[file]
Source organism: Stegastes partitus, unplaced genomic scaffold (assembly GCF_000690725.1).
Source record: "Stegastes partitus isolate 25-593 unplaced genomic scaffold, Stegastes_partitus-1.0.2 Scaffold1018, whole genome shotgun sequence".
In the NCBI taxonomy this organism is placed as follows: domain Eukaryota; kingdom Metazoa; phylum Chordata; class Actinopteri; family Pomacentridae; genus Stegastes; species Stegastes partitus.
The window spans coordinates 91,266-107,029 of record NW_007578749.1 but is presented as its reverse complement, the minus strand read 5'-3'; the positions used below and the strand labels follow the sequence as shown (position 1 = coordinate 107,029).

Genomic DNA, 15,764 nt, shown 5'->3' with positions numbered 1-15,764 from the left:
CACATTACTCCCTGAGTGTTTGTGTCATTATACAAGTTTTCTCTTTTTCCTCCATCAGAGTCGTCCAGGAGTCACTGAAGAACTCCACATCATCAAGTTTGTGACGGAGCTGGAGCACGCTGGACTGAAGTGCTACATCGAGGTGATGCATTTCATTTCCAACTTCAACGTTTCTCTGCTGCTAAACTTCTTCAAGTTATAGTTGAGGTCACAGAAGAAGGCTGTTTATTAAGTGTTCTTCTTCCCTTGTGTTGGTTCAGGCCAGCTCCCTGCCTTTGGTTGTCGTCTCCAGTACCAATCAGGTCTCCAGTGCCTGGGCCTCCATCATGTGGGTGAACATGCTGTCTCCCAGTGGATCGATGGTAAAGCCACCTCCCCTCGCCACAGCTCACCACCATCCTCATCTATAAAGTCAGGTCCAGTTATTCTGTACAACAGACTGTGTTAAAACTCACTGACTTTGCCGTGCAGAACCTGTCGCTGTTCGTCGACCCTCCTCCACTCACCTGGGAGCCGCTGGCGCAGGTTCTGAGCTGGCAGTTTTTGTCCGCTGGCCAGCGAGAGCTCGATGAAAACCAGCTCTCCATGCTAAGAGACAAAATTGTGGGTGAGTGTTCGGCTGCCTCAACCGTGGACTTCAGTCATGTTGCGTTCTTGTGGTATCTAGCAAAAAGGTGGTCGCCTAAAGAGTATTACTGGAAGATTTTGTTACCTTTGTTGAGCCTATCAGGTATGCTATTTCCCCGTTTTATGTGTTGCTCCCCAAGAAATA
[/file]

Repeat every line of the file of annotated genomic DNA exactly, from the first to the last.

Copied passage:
Source organism: Stegastes partitus, unplaced genomic scaffold (assembly GCF_000690725.1).
Source record: "Stegastes partitus isolate 25-593 unplaced genomic scaffold, Stegastes_partitus-1.0.2 Scaffold1018, whole genome shotgun sequence".
In the NCBI taxonomy this organism is placed as follows: domain Eukaryota; kingdom Metazoa; phylum Chordata; class Actinopteri; family Pomacentridae; genus Stegastes; species Stegastes partitus.
The window spans coordinates 91,266-107,029 of record NW_007578749.1 but is presented as its reverse complement, the minus strand read 5'-3'; the positions used below and the strand labels follow the sequence as shown (position 1 = coordinate 107,029).

Genomic DNA, 15,764 nt, shown 5'->3' with positions numbered 1-15,764 from the left:
CACATTACTCCCTGAGTGTTTGTGTCATTATACAAGTTTTCTCTTTTTCCTCCATCAGAGTCGTCCAGGAGTCACTGAAGAACTCCACATCATCAAGTTTGTGACGGAGCTGGAGCACGCTGGACTGAAGTGCTACATCGAGGTGATGCATTTCATTTCCAACTTCAACGTTTCTCTGCTGCTAAACTTCTTCAAGTTATAGTTGAGGTCACAGAAGAAGGCTGTTTATTAAGTGTTCTTCTTCCCTTGTGTTGGTTCAGGCCAGCTCCCTGCCTTTGGTTGTCGTCTCCAGTACCAATCAGGTCTCCAGTGCCTGGGCCTCCATCATGTGGGTGAACATGCTGTCTCCCAGTGGATCGATGGTAAAGCCACCTCCCCTCGCCACAGCTCACCACCATCCTCATCTATAAAGTCAGGTCCAGTTATTCTGTACAACAGACTGTGTTAAAACTCACTGACTTTGCCGTGCAGAACCTGTCGCTGTTCGTCGACCCTCCTCCACTCACCTGGGAGCCGCTGGCGCAGGTTCTGAGCTGGCAGTTTTTGTCCGCTGGCCAGCGAGAGCTCGATGAAAACCAGCTCTCCATGCTAAGAGACAAAATTGTGGGTGAGTGTTCGGCTGCCTCAACCGTGGACTTCAGTCATGTTGCGTTCTTGTGGTATCTAGCAAAAAGGTGGTCGCCTAAAGAGTATTACTGGAAGATTTTGTTACCTTTGTTGAGCCTATCAGGTATGCTATTTCCCCGTTTTATGTGTTGCTCCCCAAGAAATA